Students selected for New York gig
It was a learning experience they could never have gotten in a classroom.
Last month, members of the Kansas City Kansas Community College Jazz Combo traveled to New York City. Their group was one of only three college groups chosen to perform at this year's JVC Jazz Festival.
"It put fresh new musical ideas in my head and gave me more of an idea of what I want to do," said Michael Stephenson, a guitarist from Tonganoxie.
"Seeing the greats of jazz made me want to strive to be something better than what I am now," added Chris Hazelton, pianist from Olathe East.
"Very inspiring," agreed Justin Davidson, an alto saxophone player from Tonganoxie. "I'm going into music education and plan on teaching but I'd like to have a jazz career before I start teaching."
And jazz band director Jim Mair said the trip exceeded all of his expectations.
"It was the first trip to New York City for all the students and they experienced so much as far as culture and visiting some of the legendary places of jazz," he said.
Sean Phelps, a bass player who graduated from Sumner Academy, and drummer Jeff Davidson of Blue Valley, rounded out the five-member combo. Jazz pianist and accompanist Mike Ning also accompanied the students.
Sponsored by Downbeat Magazine, the Bible of jazz magazines, the combo performed in an afternoon concert June 15 on an outdoor stage at Citigroup Plaza at Saint Peter's Church, commonly referred to as the "Jazz Church" in mid-town Manhattan.
A graduate jazz combo from New Jersey City University and two quartets from the Milwaukee Youth Symphony also performed and, along with the KCKCC combo, were the only non-professionals to perform in the 13-day festival that featured such legends as Dave Brubeck, Herbie Hancock, Smokey Robinson and countless others.
"Just to be in the same program was huge," said Mair. "We played a 50-minute set to an audience of 400 to 500 people who were sitting in wrought iron chairs and on stairs. I was real proud of the way our students performed and handled all the pressure but I wasn't surprised."
Not ones to waste an opportunity of a lifetime, the students not only visited New York's most famous jazz clubs but also performed in one.
"We went to a jazz club called Smoke, and they invited our guys to set in; they were very generous," Mair said.
"I got to meet and jam with one of my guitar-playing idols, Peter Bernstein, and really enjoyed seeing a Broadway show," said Hazelton.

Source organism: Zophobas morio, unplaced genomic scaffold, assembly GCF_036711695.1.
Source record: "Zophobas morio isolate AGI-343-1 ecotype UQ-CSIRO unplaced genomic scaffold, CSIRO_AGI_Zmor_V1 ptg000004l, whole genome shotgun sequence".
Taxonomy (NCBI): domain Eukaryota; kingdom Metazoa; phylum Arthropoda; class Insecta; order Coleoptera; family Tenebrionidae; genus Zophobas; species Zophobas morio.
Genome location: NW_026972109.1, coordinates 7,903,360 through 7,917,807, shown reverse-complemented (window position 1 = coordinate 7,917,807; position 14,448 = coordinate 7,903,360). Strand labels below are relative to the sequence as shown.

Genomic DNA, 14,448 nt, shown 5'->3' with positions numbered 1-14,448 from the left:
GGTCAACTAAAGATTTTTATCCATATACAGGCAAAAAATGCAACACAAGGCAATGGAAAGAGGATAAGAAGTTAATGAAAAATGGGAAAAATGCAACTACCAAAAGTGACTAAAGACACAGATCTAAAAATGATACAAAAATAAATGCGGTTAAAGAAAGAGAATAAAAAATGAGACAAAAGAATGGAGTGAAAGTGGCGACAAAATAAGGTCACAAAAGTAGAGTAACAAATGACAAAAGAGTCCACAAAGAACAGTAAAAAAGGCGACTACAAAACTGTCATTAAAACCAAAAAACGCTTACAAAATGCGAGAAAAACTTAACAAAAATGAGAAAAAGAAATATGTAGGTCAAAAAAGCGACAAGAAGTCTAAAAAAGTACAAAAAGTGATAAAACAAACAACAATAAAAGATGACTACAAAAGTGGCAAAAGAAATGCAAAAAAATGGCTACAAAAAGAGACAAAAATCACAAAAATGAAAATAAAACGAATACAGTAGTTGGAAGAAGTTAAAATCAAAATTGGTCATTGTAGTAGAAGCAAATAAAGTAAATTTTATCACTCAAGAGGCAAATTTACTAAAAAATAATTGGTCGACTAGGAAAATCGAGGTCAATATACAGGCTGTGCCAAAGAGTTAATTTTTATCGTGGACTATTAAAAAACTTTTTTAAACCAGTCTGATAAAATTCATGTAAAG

Stephenson also relished the chance to hear Bernstein.
"It was really awesome, one of the best times of my life," he said. "Getting to hear my hero, Peter Bernstein, was an honor beyond honors. Hearing all the jazz greats made everything a little more sense."
The biggest surprise of the trip came at the Iridium Club.
"One of our students from last spring, Tim Perryman, was playing with the Charles Mingus Big Band," said Mair. "We were really surprised to walk in and see Tim playing trombone."
"We played together in a couple of groups my first year so it was a real surprise to see Tim," said Justin Davidson. "He had quite a reaction, really surprised and excited to see us."
Both Davidson and Stephenson got their starts in jazz under the tutelage of Charles VanMiddlesworth at Tonganoxie High School.
"He was very encouraging and kept the excitement up," Stephenson said about his high school teacher.
Other stops were made at Birdland, named after Kansas City jazz legend Charlie Parker where Mair had performed in the past; the Village Vanguard Jazz Club; and Dizzy's Coca-Cola Jazz Club at Lincoln Center overlooking Central Park, where the students enjoyed dinner in a listening only, non-talking environment.
"The Village Vanguard Jazz Club has been in existence 60 years and is the most famous and prestigious jazz club to perform in," said Mair. "It was so packed that Mike Ning and I stood outside while the students went in."
Quartered in a hotel just across the street from Carnegie Hall where Mair has also performed, the group also visited some of New York's landmarks, the Statute of Liberty, Empire State Building and Ellis Island and got two tickets to the David Letterman Show. "I know one of the members of the Letterman band so he had us come up on stage after the show and take some pictures," said Mair.
The group also got to see one Broadway show, "The Producers." "It was incredible, a fabulous show," said Mair. "All in all, it was just a great trip and we didn't miss a minute. I arranged for an early check-in and we were on the go non-stop all four days. We got to eat at different restaurants and have different foods, rode the subway all over, got to hear some of the best musicians in the world, went to a play and even got to sit-in at a club. I'm sure it was an experience our students not only will never forget but learned so much."
-- Alan Hoskins is public information supervisor at Kansas City Kansas Community College.
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